“Real solutions have two parts: changes in values and operational changes in habits and processes.” ~ Charles Hugh Smith
This quote encapsulates the work I do with entrepreneurs.
Founders come to business coaching because they’ve had, or desire a change in values (i.e. they wanted “freedom” – the desired value, but instead their hidden values built a business that imprisons them).
To define and instill new values, entrepreneurs must change their behavior — they must forego their old habits (some that are even harmful) and develop new processes within themselves and their company.
A lesson I learned is that it’s nearly impossible for me, the coach, to change someone’s habits by facing them directly. I get entrepreneurs to change how they see their business and themselves by having them do “operational changes” in their business.
To Accomplish More, Do Less
Entrepreneurs are doers. It’s a blessing and a curse.
To lead their company to the next level they must stop doing most (if not all) of the things they currently do — especially the things they pride themselves on.
If I simply tell them how to “not do” they resist it. They won’t listen.
So, I find areas inside their business where I can get them to focus the new values they want.
I give them something to do.
The task I set them to is something new and it requires them to utilize their team to achieve it.
There are two benefits:
1) Their company improves making them more money, giving them more time for living, and starts building a richer culture in the company.
2) Their habits, beliefs and values change. Over the course of a year, they get closer and closer to the ideal vision they had for themselves and their company — a vision they had when they started or realized later.
Around the six month mark of working with clients, they have their “eureka” moment where they realize what has happened to them.
They say something along the lines of, “Oh, now I get it. You had me do all these changes in my business, but it was me who was changing.”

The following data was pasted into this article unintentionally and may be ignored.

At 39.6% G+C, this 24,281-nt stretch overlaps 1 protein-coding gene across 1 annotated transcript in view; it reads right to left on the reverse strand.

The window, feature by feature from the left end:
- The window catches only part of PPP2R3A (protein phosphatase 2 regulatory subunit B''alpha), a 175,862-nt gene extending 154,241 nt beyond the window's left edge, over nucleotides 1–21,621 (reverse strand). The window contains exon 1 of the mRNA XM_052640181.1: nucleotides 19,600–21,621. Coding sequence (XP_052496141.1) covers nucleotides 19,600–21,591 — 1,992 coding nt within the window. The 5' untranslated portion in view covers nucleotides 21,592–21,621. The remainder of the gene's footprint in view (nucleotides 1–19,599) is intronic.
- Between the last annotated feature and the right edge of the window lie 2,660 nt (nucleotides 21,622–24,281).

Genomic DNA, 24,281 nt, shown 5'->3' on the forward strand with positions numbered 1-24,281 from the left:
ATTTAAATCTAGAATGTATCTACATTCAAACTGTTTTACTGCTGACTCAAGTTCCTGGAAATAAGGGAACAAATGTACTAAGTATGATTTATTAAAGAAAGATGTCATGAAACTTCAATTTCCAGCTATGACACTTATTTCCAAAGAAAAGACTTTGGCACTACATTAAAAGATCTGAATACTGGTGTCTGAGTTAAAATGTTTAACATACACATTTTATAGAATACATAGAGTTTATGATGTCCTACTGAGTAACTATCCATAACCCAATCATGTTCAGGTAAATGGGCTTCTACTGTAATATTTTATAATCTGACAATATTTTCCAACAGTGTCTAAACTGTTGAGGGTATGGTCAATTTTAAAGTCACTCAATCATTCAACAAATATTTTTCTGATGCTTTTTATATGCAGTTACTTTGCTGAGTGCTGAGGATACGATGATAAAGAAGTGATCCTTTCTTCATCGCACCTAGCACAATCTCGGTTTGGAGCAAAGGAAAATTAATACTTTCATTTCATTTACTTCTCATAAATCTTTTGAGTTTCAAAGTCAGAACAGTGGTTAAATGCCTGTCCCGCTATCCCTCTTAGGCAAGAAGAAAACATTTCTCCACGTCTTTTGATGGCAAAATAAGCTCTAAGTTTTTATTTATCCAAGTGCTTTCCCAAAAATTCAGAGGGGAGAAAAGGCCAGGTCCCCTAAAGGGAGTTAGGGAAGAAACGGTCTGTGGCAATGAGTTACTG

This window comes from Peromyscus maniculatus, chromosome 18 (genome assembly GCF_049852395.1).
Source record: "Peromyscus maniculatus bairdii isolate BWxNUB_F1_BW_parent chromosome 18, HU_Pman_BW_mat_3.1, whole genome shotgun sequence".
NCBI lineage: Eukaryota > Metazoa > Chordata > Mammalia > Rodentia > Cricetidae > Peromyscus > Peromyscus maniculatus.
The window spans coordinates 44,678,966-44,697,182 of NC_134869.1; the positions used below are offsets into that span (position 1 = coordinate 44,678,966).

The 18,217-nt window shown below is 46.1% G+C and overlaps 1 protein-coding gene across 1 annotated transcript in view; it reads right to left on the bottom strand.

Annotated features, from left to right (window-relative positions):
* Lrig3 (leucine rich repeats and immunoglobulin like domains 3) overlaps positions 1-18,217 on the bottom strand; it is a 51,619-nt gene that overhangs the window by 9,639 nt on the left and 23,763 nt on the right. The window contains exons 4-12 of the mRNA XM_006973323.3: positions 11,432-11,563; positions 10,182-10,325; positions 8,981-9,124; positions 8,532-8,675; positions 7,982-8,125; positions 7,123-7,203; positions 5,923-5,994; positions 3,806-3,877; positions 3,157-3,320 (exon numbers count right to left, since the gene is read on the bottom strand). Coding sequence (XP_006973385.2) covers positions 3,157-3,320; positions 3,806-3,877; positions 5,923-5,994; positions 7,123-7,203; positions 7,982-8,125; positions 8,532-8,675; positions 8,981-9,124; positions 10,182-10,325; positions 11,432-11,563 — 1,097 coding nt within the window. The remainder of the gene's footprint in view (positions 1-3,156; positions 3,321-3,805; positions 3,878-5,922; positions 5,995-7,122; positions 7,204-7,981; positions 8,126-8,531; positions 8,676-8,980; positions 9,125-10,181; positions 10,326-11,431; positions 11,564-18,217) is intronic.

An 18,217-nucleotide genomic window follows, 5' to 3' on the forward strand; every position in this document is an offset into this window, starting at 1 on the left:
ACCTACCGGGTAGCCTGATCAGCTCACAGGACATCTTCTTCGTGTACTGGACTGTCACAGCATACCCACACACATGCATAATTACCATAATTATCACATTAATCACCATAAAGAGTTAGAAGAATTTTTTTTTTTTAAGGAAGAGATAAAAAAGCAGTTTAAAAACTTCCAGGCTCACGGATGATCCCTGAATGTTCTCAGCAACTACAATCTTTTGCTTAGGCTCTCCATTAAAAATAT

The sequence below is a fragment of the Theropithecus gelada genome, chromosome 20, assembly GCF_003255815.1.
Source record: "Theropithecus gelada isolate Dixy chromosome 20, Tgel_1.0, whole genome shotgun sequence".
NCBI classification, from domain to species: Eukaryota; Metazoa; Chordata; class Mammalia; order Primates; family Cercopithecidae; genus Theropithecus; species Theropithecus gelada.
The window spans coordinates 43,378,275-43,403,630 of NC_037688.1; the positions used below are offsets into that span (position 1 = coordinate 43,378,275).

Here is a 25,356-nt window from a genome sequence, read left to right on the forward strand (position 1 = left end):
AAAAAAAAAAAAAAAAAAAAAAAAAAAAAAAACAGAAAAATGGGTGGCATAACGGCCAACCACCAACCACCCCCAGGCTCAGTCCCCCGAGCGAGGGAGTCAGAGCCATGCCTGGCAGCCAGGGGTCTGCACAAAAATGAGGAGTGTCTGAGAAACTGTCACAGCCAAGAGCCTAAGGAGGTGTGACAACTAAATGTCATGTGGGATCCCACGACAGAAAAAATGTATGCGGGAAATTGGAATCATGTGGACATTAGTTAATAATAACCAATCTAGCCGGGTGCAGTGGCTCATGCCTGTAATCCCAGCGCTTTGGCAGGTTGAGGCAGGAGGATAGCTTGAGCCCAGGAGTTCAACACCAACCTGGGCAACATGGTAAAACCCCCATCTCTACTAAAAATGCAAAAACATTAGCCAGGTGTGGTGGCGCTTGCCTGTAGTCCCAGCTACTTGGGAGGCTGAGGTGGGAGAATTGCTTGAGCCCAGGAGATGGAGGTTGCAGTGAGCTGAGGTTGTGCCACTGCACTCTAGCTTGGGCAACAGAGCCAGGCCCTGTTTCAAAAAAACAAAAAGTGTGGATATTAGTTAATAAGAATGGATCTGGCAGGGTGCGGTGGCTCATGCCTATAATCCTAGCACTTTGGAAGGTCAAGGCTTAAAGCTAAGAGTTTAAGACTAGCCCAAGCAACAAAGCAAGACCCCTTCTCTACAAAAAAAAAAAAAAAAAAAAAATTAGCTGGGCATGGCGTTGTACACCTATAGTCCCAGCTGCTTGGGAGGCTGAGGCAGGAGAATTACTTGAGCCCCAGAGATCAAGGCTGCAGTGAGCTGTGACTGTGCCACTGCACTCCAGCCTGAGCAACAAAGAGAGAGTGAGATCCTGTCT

You don’t need a business coach (though the objectivity helps) to achieve behavioral changes in yourself and your company.
Use this question to start the process:
Where is my company broken and what does my team need to do to fix it?
I like the term broken because it’s emotional. It has more impact than a more accurate word such as ‘suboptimal.’
Once you’ve used this question a few times in your business, the next question you should start using is:
Am I assigning tasks for my team or am I defining their roles and responsibilities?
The reason this question is important is that you will most likely just assign work to your team to fix those broken parts of your company that YOU identified.
If you want to really grow your company — turn it into a sustainable, sellable, or lifelong asset, you have to stop assigning tasks.
Your team should be capable of assigning their own tasks. And you have to let them do so.
They can assign their own tasks only if they know their roles and responsibilities, and in relation to the company vision and culture.
Roles and Responsibilities: Team members know what objectives they are tasked with — the end result of why they were hired for the job. For team members to “own” their jobs, they need to have Responsibility, Authority, Accountability, and Deadlines. They can then predict what activities they should do within their job to get the desired result to move the company forward. Your job as the leader is to ensure their jobs are tied to company goals.
I use these two questions in some variation to start off the executive coaching process.
You can use them to kick off change inside your business and ultimately yourself.
Ready to learn how business coaching can help you take your business to new heights?
Go here: http://timconley.co/coaching/